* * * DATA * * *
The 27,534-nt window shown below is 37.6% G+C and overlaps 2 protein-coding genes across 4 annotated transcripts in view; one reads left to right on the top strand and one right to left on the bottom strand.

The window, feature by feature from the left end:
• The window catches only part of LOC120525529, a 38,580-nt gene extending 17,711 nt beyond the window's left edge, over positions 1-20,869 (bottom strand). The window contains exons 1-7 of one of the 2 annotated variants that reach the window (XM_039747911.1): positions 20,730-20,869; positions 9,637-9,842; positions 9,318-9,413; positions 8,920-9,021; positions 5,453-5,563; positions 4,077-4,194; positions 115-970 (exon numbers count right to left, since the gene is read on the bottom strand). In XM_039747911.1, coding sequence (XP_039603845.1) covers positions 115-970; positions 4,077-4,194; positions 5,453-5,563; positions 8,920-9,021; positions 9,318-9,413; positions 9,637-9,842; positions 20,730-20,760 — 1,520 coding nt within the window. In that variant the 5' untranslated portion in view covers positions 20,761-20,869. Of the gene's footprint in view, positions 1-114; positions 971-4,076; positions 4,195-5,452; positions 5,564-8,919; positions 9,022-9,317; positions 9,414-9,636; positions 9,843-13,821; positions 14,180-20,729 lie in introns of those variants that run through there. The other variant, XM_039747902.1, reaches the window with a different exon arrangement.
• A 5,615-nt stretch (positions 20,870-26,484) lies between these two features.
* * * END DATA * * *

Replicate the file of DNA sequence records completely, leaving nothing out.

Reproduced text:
The 27,534-nt window shown below is 37.6% G+C and overlaps 2 protein-coding genes across 4 annotated transcripts in view; one reads left to right on the top strand and one right to left on the bottom strand.

The window, feature by feature from the left end:
• The window catches only part of LOC120525529, a 38,580-nt gene extending 17,711 nt beyond the window's left edge, over positions 1-20,869 (bottom strand). The window contains exons 1-7 of one of the 2 annotated variants that reach the window (XM_039747911.1): positions 20,730-20,869; positions 9,637-9,842; positions 9,318-9,413; positions 8,920-9,021; positions 5,453-5,563; positions 4,077-4,194; positions 115-970 (exon numbers count right to left, since the gene is read on the bottom strand). In XM_039747911.1, coding sequence (XP_039603845.1) covers positions 115-970; positions 4,077-4,194; positions 5,453-5,563; positions 8,920-9,021; positions 9,318-9,413; positions 9,637-9,842; positions 20,730-20,760 — 1,520 coding nt within the window. In that variant the 5' untranslated portion in view covers positions 20,761-20,869. Of the gene's footprint in view, positions 1-114; positions 971-4,076; positions 4,195-5,452; positions 5,564-8,919; positions 9,022-9,317; positions 9,414-9,636; positions 9,843-13,821; positions 14,180-20,729 lie in introns of those variants that run through there. The other variant, XM_039747902.1, reaches the window with a different exon arrangement.
• A 5,615-nt stretch (positions 20,870-26,484) lies between these two features.